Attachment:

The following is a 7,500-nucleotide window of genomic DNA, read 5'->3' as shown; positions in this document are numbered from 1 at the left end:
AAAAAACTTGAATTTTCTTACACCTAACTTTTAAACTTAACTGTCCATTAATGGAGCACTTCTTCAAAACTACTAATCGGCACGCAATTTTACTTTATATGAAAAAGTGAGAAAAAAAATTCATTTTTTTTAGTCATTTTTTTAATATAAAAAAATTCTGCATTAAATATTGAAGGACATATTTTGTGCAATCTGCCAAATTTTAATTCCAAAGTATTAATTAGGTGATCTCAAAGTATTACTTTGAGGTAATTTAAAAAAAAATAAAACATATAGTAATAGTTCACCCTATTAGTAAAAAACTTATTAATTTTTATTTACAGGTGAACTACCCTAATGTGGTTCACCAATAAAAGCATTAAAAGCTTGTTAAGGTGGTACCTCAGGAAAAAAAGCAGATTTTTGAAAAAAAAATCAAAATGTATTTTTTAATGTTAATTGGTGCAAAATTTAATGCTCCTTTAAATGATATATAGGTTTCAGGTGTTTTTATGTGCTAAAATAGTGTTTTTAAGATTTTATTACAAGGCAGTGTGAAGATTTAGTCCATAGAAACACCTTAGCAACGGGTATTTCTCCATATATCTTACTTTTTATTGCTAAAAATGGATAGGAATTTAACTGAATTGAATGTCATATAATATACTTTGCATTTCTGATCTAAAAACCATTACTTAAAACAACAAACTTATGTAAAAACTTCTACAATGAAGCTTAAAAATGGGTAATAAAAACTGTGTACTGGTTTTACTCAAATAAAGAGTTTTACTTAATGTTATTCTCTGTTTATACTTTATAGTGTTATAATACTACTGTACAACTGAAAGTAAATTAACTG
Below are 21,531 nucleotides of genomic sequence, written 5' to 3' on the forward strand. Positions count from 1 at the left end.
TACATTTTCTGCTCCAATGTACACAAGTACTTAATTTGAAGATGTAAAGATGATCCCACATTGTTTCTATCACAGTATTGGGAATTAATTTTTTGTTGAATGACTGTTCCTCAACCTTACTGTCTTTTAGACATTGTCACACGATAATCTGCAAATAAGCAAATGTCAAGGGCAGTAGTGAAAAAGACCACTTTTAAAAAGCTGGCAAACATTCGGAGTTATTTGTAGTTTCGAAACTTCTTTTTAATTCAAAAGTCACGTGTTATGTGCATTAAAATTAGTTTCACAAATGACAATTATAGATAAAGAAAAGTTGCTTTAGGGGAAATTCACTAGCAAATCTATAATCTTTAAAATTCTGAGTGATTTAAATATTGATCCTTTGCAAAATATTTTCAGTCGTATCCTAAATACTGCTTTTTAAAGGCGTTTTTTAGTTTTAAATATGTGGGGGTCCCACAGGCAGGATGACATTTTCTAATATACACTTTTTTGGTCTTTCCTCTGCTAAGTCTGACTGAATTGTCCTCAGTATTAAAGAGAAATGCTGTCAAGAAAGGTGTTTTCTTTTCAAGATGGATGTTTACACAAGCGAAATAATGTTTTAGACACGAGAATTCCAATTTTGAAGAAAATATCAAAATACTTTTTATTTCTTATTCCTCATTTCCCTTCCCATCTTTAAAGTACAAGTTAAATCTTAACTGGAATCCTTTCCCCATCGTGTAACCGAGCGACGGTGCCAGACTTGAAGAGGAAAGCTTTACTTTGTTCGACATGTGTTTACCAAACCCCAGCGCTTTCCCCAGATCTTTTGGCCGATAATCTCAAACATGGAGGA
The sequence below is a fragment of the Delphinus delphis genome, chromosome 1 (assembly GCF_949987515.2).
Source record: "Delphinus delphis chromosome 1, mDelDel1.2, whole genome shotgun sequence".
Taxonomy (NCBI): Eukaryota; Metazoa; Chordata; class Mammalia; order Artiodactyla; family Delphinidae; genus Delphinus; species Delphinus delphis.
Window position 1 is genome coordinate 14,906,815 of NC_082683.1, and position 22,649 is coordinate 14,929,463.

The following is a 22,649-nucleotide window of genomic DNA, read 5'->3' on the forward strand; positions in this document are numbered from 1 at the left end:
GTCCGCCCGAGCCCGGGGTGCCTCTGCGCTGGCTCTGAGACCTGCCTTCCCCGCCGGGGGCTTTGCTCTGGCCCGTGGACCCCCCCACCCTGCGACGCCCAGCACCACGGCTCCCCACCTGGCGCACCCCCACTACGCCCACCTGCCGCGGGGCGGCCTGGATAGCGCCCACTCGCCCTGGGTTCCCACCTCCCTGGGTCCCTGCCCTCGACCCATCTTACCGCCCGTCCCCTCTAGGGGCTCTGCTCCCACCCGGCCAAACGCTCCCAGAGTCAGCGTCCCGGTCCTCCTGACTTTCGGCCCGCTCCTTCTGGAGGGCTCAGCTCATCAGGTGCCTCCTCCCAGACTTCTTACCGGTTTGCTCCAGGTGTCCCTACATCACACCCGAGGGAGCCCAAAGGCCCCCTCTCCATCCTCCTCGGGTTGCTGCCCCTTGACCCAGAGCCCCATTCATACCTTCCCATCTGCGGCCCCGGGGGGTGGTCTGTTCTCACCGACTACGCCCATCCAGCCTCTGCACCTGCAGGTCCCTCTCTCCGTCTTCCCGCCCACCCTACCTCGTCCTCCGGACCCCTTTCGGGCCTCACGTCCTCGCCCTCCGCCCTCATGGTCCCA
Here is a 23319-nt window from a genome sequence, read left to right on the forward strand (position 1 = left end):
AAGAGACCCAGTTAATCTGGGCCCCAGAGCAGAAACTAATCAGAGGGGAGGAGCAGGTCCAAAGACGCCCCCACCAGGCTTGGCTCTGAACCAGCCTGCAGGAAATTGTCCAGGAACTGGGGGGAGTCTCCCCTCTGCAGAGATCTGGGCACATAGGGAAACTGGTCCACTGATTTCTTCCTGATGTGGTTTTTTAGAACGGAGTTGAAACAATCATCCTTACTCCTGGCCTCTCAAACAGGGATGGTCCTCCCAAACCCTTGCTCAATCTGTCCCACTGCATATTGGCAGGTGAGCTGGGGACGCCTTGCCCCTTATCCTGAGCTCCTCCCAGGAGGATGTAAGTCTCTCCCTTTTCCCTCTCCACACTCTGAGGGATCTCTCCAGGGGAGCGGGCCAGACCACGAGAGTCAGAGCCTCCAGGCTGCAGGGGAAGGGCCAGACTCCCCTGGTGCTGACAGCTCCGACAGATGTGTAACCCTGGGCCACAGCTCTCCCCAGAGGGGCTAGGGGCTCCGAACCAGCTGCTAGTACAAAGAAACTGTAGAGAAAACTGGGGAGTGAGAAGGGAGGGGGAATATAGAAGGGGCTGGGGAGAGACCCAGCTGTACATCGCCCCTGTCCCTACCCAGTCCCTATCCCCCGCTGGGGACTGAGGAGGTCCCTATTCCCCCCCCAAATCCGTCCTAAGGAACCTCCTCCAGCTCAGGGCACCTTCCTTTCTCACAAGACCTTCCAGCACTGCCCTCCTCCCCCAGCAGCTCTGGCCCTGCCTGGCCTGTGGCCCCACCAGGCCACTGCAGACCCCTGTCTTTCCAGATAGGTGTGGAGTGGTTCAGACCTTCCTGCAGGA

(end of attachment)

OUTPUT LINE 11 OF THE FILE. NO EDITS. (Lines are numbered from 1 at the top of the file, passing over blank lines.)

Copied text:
Here is a 23319-nt window from a genome sequence, read left to right on the forward strand (position 1 = left end):